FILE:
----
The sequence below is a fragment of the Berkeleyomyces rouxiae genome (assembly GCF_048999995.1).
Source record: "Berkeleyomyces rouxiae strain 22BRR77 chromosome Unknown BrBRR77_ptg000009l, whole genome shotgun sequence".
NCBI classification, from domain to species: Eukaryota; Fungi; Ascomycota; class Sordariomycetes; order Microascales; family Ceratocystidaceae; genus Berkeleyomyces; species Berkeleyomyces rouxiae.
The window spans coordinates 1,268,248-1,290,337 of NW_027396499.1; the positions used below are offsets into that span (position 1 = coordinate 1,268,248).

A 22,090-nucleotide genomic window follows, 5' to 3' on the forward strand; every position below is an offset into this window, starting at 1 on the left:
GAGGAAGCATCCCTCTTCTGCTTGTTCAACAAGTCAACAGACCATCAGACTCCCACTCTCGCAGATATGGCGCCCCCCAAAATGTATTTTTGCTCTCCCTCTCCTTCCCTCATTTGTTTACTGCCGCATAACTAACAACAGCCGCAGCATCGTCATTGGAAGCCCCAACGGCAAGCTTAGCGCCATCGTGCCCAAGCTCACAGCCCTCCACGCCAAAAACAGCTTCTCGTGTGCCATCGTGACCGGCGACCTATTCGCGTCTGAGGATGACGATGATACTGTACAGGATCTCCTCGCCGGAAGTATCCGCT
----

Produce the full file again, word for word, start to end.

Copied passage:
The sequence below is a fragment of the Berkeleyomyces rouxiae genome (assembly GCF_048999995.1).
Source record: "Berkeleyomyces rouxiae strain 22BRR77 chromosome Unknown BrBRR77_ptg000009l, whole genome shotgun sequence".
NCBI classification, from domain to species: Eukaryota; Fungi; Ascomycota; class Sordariomycetes; order Microascales; family Ceratocystidaceae; genus Berkeleyomyces; species Berkeleyomyces rouxiae.
The window spans coordinates 1,268,248-1,290,337 of NW_027396499.1; the positions used below are offsets into that span (position 1 = coordinate 1,268,248).

A 22,090-nucleotide genomic window follows, 5' to 3' on the forward strand; every position below is an offset into this window, starting at 1 on the left:
GAGGAAGCATCCCTCTTCTGCTTGTTCAACAAGTCAACAGACCATCAGACTCCCACTCTCGCAGATATGGCGCCCCCCAAAATGTATTTTTGCTCTCCCTCTCCTTCCCTCATTTGTTTACTGCCGCATAACTAACAACAGCCGCAGCATCGTCATTGGAAGCCCCAACGGCAAGCTTAGCGCCATCGTGCCCAAGCTCACAGCCCTCCACGCCAAAAACAGCTTCTCGTGTGCCATCGTGACCGGCGACCTATTCGCGTCTGAGGATGACGATGATACTGTACAGGATCTCCTCGCCGGAAGTATCCGCT